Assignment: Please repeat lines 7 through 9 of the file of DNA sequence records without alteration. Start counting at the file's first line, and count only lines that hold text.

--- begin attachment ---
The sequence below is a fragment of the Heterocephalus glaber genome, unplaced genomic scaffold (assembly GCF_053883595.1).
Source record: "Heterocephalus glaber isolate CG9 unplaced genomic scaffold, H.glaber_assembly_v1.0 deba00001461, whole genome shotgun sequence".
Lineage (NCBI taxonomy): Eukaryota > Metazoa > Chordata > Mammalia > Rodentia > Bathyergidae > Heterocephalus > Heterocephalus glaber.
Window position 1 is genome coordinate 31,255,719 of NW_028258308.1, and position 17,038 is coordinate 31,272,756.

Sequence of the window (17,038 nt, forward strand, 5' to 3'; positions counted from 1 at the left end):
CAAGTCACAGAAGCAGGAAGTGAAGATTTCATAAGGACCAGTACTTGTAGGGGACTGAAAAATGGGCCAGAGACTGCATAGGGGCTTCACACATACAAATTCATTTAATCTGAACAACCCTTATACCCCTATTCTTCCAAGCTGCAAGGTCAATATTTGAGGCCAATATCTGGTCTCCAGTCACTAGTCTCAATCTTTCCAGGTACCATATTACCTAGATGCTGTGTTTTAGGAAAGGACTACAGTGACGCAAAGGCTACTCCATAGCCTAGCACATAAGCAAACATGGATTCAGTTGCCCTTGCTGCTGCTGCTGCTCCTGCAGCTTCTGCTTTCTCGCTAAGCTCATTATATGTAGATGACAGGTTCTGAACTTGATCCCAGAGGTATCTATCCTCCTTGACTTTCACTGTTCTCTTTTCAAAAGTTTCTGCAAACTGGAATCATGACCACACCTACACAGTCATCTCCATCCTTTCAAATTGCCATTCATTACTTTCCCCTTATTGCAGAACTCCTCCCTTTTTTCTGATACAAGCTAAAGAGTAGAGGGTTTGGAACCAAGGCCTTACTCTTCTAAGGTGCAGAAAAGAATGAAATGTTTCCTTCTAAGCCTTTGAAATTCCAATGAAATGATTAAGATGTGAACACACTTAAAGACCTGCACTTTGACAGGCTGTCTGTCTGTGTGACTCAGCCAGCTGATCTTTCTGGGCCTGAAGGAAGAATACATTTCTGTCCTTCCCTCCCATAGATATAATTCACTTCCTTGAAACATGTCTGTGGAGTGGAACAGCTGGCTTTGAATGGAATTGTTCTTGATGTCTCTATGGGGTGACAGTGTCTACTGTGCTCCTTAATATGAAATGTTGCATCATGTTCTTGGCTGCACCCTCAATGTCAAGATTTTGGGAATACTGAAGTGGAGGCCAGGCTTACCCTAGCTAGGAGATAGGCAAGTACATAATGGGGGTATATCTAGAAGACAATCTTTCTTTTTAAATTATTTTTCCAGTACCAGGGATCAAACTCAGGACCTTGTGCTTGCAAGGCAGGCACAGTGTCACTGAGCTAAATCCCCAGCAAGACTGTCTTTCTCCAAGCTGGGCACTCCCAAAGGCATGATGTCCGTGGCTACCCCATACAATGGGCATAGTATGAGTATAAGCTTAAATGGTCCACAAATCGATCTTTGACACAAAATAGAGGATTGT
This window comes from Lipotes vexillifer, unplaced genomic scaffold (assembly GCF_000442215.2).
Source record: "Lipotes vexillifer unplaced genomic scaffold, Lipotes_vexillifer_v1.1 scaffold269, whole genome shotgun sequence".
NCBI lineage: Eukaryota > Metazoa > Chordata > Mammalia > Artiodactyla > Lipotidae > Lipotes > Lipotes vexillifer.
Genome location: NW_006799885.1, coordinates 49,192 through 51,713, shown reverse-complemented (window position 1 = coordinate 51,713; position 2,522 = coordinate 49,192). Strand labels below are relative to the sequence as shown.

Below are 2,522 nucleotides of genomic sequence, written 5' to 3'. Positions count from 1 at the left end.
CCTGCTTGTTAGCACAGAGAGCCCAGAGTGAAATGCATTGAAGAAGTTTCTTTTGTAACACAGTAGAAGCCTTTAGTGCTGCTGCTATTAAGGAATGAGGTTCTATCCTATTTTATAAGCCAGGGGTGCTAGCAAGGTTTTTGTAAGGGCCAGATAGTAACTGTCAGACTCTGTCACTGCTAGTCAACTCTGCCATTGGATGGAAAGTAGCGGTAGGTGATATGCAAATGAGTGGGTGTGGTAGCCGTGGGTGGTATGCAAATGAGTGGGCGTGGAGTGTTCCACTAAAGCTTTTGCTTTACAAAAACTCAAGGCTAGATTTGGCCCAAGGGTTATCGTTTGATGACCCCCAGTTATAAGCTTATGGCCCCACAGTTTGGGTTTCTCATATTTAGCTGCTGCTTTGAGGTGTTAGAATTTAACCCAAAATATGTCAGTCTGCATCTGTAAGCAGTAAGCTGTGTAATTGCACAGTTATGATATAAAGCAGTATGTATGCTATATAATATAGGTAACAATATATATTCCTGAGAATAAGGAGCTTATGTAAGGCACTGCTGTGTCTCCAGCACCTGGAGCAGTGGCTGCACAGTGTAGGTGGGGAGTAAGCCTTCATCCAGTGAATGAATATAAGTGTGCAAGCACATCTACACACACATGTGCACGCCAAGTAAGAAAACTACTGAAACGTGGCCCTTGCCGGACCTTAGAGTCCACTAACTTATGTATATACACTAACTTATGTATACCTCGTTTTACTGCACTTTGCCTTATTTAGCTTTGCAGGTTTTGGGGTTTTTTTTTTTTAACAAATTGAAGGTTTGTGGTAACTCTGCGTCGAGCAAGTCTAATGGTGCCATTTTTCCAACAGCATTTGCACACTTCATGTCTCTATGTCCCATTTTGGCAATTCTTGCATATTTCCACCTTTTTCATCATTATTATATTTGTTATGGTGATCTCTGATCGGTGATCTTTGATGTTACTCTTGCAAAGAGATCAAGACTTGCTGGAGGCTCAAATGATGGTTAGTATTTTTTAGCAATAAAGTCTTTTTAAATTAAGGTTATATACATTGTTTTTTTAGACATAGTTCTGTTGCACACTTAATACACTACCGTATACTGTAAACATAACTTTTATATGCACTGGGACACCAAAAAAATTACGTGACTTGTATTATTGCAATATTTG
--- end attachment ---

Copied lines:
This window comes from Lipotes vexillifer, unplaced genomic scaffold (assembly GCF_000442215.2).
Source record: "Lipotes vexillifer unplaced genomic scaffold, Lipotes_vexillifer_v1.1 scaffold269, whole genome shotgun sequence".
NCBI lineage: Eukaryota > Metazoa > Chordata > Mammalia > Artiodactyla > Lipotidae > Lipotes > Lipotes vexillifer.